Complete and unambiguous complementarity

In commenting on a paper, I raised a question about the mobilization of the literature in relation to a particular point an author was making. The point made by the author was, she said, an illustration of a phenomenon mentioned in the literature by four different authors. She cited all four at the end of the sentence. I added a note to the paper on the specific question of whether their were any tensions between these four works that she might have helped to resolve; or whether there were tensions between her work and theirs as a whole. In other words, I realized that the phrasing indicated complete and unambiguous complementarity between her work and theirs. And it struck me that this was a general issue in many papers I read. Authors frequently structure their citations to the literature as if there were complete and unambiguous complementarity, even when there is not. I think that, as an academic community, we would do well to be more nuanced in the way that we mobilize the literature in support of what we say. Perhaps we need to articulate the tensions in order to emphasize the precise aspects of complementarity between our work and previous research.


About Will

Professor of Construction Management and Economics, University of Reading, UK. Editor-in-Chief, Construction Management and Economics (1992-2016). Programme Director, MSc Construction Management. School Director of Postgraduate Teaching Programmes.
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3 Responses to Complete and unambiguous complementarity

  1. Dumo Mac- Barango says:

    prof, this is an articulated observation.would it not even be better if the author;:s write up is used as an example to illustrate the issues of the subject.This is likely to further enhance clarity and assist some group of readers appreciate the issues at stake. Many thanks for your contributions to the community.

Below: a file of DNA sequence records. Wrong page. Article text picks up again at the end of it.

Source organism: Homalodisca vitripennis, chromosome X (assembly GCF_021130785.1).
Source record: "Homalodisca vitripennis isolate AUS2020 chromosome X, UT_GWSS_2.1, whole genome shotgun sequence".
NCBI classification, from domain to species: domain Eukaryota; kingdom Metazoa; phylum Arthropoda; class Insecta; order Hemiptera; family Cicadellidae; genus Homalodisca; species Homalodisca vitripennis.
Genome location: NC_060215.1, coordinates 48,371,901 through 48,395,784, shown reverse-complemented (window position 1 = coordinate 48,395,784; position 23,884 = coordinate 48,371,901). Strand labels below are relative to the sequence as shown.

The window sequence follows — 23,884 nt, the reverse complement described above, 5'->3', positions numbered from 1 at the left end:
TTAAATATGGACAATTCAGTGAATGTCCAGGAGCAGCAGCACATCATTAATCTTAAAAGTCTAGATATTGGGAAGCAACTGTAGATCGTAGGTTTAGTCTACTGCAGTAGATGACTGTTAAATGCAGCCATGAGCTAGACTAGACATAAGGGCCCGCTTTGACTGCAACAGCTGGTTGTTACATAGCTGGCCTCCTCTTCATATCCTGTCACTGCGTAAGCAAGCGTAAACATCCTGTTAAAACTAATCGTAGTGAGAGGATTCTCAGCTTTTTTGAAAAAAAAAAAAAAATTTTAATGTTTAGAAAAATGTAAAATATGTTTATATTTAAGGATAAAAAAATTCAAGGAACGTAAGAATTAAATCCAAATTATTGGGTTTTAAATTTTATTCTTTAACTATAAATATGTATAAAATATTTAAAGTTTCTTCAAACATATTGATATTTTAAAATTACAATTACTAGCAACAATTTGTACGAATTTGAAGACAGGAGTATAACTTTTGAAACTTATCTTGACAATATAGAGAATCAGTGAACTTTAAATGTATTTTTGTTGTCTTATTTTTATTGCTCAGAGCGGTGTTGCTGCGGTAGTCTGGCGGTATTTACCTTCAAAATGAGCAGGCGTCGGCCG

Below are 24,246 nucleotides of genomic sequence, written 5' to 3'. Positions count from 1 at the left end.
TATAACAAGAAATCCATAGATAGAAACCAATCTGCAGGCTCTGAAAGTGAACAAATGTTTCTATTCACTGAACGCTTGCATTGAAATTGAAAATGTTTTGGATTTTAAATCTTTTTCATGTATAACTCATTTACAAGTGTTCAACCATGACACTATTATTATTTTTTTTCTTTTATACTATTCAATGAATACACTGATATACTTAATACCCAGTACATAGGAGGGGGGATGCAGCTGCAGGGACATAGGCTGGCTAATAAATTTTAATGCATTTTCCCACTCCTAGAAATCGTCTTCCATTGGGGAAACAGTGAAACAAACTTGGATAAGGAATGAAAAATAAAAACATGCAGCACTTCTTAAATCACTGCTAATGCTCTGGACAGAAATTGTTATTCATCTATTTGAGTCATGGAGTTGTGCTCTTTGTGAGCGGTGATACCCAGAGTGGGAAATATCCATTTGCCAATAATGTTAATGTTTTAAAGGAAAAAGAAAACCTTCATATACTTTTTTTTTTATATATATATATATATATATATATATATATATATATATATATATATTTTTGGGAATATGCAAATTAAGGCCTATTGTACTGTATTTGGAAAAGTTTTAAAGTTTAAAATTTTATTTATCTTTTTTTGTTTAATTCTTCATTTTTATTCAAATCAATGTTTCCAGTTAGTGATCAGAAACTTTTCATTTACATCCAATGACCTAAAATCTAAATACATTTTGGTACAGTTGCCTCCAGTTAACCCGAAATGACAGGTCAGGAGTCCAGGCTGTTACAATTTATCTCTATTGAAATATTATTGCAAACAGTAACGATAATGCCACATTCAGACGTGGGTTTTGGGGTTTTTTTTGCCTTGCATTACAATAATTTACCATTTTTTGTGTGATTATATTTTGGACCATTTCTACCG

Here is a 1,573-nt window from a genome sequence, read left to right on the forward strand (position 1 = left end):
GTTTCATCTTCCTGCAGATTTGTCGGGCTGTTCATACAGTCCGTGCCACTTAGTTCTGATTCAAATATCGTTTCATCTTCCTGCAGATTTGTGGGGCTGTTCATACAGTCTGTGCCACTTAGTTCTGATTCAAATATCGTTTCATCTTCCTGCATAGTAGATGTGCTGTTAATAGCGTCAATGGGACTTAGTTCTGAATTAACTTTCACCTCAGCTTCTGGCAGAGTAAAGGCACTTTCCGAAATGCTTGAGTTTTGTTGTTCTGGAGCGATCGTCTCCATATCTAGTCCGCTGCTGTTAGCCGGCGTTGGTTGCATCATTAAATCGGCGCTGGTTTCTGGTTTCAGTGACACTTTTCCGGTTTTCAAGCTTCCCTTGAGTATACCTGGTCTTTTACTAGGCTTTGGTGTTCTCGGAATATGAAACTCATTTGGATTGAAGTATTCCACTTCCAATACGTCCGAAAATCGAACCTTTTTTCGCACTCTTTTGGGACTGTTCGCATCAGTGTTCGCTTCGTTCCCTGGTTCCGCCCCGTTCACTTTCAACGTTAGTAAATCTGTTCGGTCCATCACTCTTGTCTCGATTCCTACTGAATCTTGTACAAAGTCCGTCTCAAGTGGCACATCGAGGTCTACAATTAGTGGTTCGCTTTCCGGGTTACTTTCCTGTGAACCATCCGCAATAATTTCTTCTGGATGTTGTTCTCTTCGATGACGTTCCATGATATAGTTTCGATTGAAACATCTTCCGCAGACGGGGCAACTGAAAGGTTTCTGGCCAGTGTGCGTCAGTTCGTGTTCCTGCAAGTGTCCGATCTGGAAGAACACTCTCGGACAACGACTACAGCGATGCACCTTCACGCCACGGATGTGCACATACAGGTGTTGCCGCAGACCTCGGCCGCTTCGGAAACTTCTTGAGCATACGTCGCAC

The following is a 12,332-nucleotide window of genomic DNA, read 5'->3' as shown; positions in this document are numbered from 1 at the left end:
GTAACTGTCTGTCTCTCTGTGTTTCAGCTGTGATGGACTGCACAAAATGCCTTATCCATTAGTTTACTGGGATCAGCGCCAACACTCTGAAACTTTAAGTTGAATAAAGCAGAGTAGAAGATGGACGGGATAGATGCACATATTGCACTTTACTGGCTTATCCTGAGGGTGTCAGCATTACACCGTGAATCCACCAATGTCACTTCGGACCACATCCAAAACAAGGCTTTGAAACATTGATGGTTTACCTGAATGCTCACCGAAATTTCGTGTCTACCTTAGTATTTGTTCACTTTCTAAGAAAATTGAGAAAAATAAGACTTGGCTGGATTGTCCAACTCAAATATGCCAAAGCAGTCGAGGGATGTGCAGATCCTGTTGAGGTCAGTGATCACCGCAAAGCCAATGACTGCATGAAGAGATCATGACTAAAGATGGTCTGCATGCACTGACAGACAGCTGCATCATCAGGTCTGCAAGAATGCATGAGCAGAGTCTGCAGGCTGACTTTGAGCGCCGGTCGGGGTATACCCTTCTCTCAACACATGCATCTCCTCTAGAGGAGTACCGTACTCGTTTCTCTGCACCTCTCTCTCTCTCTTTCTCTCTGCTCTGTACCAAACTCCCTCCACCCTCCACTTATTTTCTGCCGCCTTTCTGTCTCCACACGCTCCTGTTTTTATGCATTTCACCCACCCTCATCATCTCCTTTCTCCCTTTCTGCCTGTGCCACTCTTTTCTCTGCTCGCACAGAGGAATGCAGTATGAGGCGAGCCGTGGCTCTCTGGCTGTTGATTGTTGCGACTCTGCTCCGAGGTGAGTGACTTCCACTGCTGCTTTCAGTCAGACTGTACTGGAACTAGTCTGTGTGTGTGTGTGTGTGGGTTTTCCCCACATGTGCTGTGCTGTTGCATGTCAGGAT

• Will says:

      Dumo: Thanks for the feedback. I think it might be helpful to post that paragraph, but I also think that it would be unfair on the particular author to put her draft work into the public domain. You can easily find numerous examples if you look in any issue of any journal. It seems quite common for authors to insert several references in support of a point, without explaining how each one supports the point. Best wishes.

  2. Simon Smith says:

    Will – couldn’t agree more. You’ve made very similar points in your editorial comments on papers reviewed and I try to pick this up in both my own work, my students and also in reviews. To me its quite lazy to simply list strings of citations at the end of the sentence without any context of what that work actually says.

    I wonder how well this is covered in research methodology & practice modules that most PG students will take?

    But you have now provided a great term for this and I shall use “Complete and unambiguous complementarity” to refer to this when I advise students from now on! I hope you do not mind.

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